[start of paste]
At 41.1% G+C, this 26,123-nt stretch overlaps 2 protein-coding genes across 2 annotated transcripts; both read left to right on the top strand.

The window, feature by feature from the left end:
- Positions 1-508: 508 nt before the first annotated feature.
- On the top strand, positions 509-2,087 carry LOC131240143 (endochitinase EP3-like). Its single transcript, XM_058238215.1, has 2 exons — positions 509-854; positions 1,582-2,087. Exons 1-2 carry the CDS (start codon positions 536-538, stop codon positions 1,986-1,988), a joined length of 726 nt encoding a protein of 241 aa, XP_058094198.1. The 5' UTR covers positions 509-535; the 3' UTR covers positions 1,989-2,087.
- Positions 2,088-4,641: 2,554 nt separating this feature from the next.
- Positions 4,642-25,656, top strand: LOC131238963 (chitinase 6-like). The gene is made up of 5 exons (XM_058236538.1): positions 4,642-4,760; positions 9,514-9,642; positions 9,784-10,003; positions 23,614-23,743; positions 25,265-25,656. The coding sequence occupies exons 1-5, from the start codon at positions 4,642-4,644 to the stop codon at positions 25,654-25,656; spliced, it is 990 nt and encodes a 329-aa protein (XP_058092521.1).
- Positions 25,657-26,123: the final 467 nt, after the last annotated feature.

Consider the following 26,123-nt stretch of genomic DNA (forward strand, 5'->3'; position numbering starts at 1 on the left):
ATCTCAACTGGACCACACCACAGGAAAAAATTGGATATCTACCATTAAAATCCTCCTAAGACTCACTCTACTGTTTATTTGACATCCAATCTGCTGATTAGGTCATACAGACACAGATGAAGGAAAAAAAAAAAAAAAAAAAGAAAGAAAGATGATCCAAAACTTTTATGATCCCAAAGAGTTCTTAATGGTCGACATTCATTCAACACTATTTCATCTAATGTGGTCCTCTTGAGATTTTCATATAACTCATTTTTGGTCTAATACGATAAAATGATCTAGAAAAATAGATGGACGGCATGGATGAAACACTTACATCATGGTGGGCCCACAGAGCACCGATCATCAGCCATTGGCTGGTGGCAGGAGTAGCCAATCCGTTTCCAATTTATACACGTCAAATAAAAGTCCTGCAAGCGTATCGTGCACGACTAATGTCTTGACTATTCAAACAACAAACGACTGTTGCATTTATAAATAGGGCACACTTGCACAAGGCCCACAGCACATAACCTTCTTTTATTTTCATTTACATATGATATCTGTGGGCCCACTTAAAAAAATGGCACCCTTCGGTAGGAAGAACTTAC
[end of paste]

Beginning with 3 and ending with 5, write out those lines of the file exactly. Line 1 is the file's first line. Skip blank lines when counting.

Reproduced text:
- Positions 1-508: 508 nt before the first annotated feature.
- On the top strand, positions 509-2,087 carry LOC131240143 (endochitinase EP3-like). Its single transcript, XM_058238215.1, has 2 exons — positions 509-854; positions 1,582-2,087. Exons 1-2 carry the CDS (start codon positions 536-538, stop codon positions 1,986-1,988), a joined length of 726 nt encoding a protein of 241 aa, XP_058094198.1. The 5' UTR covers positions 509-535; the 3' UTR covers positions 1,989-2,087.
- Positions 2,088-4,641: 2,554 nt separating this feature from the next.